St. Marys and Nassau Rivers
This 125-mile river starts in the acid swamps of Okeefenokee and becomes a tidal river below US 17 north of Jacksonville. Upstream is redbreast sunfish and small largemouth bass territory. The salt marsh zone is famous for striped bass (the same is true for nearby Nassau River).
Striped bass leave their cool water sanctuaries in the fall and should be congregating in both rivers near bridge pilings, jetties, channel markers and in sharp bends in the river. Grass shrimp, small shad, and heavy red and white or blue and white jigs, and deep running crankbaits are popular baits for these fish. In freshwater, both redfish and striper fishing have been good. Fish are being caught in the deeper holes using sinking crank baits and dead shrimp. The biggest striped bass of the year are caught from January through March. Cold and rainy days and the falling tide are best. By the end of March, panfishing in the upper St. Mary’s river and the Mills – Boggy Creek area of the Nassau River begins to pick up. Fair numbers of redbreast sunfish and bluegill can be caught near fallen trees and feeder creek mouths using spinners, worms or crickets. Local anglers use traditional methods to catch fair numbers of catfish on this very scenic waterway.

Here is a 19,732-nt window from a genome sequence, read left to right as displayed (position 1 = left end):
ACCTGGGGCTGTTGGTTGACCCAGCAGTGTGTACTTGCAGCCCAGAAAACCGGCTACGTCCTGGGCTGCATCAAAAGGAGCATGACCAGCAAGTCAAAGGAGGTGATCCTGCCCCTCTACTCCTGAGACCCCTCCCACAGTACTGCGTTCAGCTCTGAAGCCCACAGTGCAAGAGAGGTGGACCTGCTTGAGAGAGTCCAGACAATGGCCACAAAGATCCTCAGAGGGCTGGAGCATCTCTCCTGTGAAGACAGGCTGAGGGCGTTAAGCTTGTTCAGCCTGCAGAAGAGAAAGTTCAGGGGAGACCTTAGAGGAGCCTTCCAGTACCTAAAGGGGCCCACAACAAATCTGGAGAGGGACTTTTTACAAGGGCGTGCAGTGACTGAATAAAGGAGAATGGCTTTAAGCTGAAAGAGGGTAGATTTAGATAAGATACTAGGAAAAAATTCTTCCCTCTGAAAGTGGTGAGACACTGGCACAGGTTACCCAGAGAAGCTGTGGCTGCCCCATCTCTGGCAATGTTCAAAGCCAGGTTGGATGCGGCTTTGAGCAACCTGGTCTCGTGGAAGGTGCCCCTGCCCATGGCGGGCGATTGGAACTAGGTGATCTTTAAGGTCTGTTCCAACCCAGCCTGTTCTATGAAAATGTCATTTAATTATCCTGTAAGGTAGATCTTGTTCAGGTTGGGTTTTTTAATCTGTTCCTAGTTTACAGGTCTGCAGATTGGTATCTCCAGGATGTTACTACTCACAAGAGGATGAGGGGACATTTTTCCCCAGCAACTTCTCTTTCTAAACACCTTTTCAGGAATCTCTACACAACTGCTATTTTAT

TrophyCatch is FWC's citizen-science program that rewards anglers for documenting and releasing trophy bass 8 pounds or larger.
Lunker Club (8 – 9.9 pounds): 1
Trophy Club (10 - 12.9 pounds): 1